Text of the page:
• The Brexit Party in the UK agreed to lift a ban on Channel 4 that it imposed earlier this week, which blocked the channel from party events. The broadcaster initially said the six-week ban appeared to be retaliation for an investigative report that it aired into party leader Nigel Farage’s finances. The party, however, said the ban—which was implemented before the Farage report—was a result of misbehavior by the network, which the party accused of lying in order to get access to a campaign rally. Channel 4 denied the accusations.
  • An independent review of Radio and Television Martí, the government-owned sister network to Voice of America that broadcasts to Spanish-language audiences in Cuba, found that the network failed to meet basic standards of journalistic fairness. Last month, an anchor for the network described Trump administration officials as the “dream team” for Cuba policy, according to the independent review board, and Martí has also been criticized for airing anti-Semitic segments about financier George Soros.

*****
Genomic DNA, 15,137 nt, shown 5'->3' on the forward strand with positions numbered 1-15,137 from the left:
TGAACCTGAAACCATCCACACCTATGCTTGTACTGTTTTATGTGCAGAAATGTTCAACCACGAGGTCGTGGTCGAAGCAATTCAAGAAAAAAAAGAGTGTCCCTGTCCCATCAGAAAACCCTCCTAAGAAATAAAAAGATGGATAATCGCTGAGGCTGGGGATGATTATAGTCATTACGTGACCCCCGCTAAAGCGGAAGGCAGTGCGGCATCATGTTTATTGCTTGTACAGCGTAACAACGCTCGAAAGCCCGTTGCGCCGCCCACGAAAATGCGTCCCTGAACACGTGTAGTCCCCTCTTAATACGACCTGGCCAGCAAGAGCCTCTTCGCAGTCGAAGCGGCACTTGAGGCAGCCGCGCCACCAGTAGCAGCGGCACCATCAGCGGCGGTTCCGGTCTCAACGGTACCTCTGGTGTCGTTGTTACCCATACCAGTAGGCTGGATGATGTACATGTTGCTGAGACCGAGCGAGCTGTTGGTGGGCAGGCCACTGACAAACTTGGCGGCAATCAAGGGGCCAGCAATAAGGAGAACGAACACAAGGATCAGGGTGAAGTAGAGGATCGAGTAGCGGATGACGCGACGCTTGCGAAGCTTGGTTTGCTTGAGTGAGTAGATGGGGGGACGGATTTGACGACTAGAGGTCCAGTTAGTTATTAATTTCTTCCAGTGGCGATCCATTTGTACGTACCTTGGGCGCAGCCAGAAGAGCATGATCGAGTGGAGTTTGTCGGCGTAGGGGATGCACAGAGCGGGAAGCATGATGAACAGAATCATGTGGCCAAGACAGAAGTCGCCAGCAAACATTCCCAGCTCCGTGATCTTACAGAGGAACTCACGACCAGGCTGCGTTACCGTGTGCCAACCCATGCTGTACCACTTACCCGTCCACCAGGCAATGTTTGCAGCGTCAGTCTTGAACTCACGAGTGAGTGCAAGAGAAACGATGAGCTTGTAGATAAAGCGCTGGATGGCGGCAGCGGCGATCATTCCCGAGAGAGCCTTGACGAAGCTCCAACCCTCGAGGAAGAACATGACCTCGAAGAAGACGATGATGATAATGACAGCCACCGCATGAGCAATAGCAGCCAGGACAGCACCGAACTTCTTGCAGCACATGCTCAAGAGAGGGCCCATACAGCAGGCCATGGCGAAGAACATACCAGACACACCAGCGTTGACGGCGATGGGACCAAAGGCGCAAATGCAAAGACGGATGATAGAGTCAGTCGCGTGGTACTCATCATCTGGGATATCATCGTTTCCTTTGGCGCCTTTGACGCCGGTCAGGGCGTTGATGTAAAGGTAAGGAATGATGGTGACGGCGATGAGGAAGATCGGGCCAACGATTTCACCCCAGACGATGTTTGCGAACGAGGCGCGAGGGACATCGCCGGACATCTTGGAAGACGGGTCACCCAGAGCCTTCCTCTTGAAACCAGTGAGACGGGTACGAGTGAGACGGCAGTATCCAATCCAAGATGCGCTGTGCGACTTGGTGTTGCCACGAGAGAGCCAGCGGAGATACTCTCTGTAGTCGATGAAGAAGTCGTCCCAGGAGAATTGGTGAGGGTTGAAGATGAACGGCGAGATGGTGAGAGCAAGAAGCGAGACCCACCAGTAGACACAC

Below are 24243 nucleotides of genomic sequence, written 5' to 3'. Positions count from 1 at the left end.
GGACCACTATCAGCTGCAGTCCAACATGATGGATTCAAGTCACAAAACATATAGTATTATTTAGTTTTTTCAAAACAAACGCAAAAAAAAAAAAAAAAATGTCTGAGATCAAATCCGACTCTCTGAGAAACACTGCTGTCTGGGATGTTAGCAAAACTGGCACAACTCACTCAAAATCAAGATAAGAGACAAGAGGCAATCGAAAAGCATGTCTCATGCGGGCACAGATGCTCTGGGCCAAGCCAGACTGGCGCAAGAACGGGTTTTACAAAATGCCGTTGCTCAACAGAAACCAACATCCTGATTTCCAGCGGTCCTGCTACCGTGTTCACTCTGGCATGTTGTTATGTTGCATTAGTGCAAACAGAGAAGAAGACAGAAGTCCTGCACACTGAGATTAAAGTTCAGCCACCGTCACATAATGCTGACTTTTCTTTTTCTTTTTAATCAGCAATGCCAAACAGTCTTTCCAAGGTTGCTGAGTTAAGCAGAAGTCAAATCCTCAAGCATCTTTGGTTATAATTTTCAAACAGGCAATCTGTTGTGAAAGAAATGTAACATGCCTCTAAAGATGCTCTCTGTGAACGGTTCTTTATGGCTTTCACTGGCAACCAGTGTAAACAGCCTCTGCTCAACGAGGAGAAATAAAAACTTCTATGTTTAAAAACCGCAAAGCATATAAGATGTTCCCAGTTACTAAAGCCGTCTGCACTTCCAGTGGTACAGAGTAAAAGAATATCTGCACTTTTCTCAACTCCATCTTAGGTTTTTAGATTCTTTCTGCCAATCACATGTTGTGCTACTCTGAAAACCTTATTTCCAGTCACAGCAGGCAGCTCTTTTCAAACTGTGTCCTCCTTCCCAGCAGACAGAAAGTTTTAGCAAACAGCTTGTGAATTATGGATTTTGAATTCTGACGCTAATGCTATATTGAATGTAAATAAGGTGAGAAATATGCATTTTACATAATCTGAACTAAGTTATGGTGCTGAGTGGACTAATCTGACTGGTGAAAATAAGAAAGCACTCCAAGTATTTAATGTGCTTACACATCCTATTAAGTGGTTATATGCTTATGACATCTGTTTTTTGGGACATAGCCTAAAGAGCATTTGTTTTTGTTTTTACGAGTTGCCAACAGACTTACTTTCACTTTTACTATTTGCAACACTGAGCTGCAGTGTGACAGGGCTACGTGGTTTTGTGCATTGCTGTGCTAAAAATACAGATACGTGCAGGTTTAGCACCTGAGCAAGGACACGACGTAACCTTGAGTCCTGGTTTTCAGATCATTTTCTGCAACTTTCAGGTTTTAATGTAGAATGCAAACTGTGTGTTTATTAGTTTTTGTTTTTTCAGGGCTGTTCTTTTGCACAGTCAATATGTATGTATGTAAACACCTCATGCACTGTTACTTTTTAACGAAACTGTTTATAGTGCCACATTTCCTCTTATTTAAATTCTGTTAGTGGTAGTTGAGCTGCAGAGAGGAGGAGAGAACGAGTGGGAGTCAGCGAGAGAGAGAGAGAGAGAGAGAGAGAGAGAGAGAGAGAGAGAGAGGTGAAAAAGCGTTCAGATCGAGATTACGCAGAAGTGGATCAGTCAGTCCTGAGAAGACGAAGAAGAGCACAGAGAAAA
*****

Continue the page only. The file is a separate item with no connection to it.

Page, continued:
• Nan Winton, the first woman to read the news on the BBC, has passed away. Winton, whose real name was Nancy Wigginton, became the first TV newsreader at the British broadcaster in 1960. She was an experienced journalist who had worked on Panorama and Town and Around before she joined the BBC, but her appearance on the network was criticized by those who felt women were “too frivolous” to read the news.

ICYMI: The story of Ernest Hemingway’s $187,000 magazine expenses claim

Posted: May 23, 2019, 11:45 am

Independent Russian journalists look for ways to succeed despite gov’t control

On March 25, 2018, a massive fire tore through a busy four-story shopping mall in the Siberian city of Kemerovo. As the blaze engulfed the building, alarm systems failed to go off. Panicked customers found fire escapes blocked. As a result, 60 people died, including 37 children, most of them trapped inside a movie theater. […]
Posted: May 23, 2019, 10:50 am

Abortion ban coverage sows confusion

On May 15, Kay Ivey, the governor of Alabama, signed a bill banning abortion nearly completely, with no exceptions for cases of rape or incest. The news sent a jolt through the country, which had just watched similar, but less extreme, bills pass in Kentucky, Ohio, Mississippi, Missouri, and Georgia, where Clarissa Brooks, an Atlanta-based […]